The Bowed Piano: Fishing for a New Sound

The Bowed Piano in Action

From the film 'Beyond the Keyboard' by Peter Savage

From the CD Vikings of the Sunrise by Stephen Scott

Inside the bowed piano

Bowed-piano players use hand-held piano hammers for better control of the sound. Peter Savage hide caption

itoggle caption Peter Savage
The Bowed Piano Ensemble

It takes 10 musicians armed with fishing line, Popsicle sticks, and plumbing tape to play the bowed piano. Peter Savage hide caption

itoggle caption Peter Savage

What happens when you take a perfectly good invention — one that's been around for several hundred years — and completely rethink it? That's what an enterprising musician and composer named Stephen Scott has done with the grand piano.

For the past 30 years, Scott has been exploring, obsessing over, and pushing the sound of the piano far beyond its traditional boundaries, creating a new kind of instrument he calls the bowed piano.

To get a sense of what the bowed piano is, imagine a grand piano with the lid lifted off. Ten musicians crowd around, leaning over the innards of the instrument, like a team of surgeons performing an operation.

Scott says you won't find any traditional-looking bows — like the ones violinists use — in his ensemble.

"The primary sound is produced by a bow of nylon fish-line, which is rosined, and that's just threaded under the piano string and across it. There's another kind of bow, which is a stick of wood which has horse hair affixed to it, and that's rubbed against the strings to produce a short, percussive sound."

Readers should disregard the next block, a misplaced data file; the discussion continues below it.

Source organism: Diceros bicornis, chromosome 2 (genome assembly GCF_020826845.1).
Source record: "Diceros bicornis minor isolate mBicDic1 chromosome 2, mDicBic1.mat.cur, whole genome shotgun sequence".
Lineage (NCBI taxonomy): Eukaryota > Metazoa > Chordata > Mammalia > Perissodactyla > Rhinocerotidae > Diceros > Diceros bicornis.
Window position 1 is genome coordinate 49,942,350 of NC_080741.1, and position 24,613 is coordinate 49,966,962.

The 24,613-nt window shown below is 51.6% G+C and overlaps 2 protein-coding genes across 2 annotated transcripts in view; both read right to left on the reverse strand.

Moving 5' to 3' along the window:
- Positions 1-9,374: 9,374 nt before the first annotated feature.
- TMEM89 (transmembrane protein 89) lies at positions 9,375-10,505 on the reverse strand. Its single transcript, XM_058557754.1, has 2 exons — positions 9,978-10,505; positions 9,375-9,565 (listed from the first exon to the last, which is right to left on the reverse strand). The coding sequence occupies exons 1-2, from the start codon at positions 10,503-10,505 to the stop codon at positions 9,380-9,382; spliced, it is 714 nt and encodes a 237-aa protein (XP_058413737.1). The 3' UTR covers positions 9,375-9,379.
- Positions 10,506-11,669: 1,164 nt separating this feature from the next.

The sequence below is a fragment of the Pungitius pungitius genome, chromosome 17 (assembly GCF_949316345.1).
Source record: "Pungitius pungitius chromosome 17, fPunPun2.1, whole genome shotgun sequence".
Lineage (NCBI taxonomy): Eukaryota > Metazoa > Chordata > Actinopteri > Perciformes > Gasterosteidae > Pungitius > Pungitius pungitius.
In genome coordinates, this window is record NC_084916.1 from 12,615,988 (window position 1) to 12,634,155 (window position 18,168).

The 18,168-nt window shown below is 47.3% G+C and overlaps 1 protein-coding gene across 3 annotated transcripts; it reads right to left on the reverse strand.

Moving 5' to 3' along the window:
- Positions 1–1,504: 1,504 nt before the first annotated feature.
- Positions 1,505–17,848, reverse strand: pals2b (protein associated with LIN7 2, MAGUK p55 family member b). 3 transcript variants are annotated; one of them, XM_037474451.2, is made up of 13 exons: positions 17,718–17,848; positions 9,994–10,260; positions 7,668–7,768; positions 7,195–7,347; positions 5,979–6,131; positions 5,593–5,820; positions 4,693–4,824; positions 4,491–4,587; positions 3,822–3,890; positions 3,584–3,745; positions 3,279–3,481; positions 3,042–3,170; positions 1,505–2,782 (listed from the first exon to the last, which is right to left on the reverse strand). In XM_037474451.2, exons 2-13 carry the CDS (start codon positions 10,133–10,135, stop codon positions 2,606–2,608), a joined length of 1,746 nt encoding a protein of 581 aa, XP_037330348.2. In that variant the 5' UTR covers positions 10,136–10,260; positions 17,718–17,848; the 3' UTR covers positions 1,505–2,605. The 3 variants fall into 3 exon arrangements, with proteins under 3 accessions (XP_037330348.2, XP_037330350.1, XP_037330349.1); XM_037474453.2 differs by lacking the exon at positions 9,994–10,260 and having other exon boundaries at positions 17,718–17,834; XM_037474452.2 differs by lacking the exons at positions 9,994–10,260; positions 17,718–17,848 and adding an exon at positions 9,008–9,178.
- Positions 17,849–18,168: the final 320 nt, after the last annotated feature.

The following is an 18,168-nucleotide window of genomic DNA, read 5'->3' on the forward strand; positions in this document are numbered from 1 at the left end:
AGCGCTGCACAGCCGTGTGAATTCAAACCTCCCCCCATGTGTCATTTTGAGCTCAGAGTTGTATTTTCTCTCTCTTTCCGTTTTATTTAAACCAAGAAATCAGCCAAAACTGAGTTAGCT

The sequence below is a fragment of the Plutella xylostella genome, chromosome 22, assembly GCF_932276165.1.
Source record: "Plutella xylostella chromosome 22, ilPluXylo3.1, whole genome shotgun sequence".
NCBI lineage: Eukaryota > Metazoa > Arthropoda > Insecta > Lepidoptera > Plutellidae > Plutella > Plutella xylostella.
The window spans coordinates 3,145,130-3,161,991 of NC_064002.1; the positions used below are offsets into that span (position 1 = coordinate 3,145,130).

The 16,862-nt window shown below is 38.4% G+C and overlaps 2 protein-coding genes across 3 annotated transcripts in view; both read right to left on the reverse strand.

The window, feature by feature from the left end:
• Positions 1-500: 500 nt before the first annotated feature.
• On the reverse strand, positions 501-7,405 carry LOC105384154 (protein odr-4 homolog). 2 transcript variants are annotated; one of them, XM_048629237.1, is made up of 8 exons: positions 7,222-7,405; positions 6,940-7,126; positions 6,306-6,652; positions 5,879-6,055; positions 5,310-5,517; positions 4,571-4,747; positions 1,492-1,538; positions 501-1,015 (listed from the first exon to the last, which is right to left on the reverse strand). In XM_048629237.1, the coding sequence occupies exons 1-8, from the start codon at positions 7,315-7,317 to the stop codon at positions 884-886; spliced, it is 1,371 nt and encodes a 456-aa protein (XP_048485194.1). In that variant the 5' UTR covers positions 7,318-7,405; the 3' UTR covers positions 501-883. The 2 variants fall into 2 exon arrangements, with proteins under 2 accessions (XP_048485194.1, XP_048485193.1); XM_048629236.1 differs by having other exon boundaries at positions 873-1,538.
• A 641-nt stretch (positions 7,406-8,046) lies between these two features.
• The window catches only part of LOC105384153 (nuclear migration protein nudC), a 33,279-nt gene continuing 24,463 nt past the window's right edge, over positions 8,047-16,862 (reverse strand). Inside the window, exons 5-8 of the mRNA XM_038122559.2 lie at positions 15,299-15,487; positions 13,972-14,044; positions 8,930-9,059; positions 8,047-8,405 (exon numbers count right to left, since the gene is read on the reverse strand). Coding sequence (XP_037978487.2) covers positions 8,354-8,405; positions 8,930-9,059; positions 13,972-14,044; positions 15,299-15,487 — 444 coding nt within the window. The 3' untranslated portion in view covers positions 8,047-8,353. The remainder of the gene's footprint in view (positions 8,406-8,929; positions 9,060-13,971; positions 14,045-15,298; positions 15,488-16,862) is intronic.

The bowed-piano ensemble also uses guitar picks, Popsicle sticks, tongue depressors, and even rubber plumbing tape to expand the palette of sound colors for Scott's compositions.

Even as a kid, Scott always seemed to be searching for a sound. He played in high-school jazz bands, striving for his own unique approach. Then he studied music in Ghana alongside one of his idols, the minimalist American composer Steve Reich.

But Scott finally found his sound in a concert hall in 1976. He was amazed to see a pianist pull a single strand of fishing line through the strings of a piano, and by the time the concert was over, Scott had already envisioned a vast expansion of that idea. The following year, he formed his bowed-piano ensemble, and premiered his first composition.

Scott set up his first bowed-piano ensemble at Colorado College in Colorado Springs, where he still teaches. He has also created ensembles in Ireland and Estonia.

Scott's new composition, Pacific Crossroads for Bowed Piano and Orchestra, receives its world premiere Feb. 7 at the American Composers Festival in Orange County, Calif.

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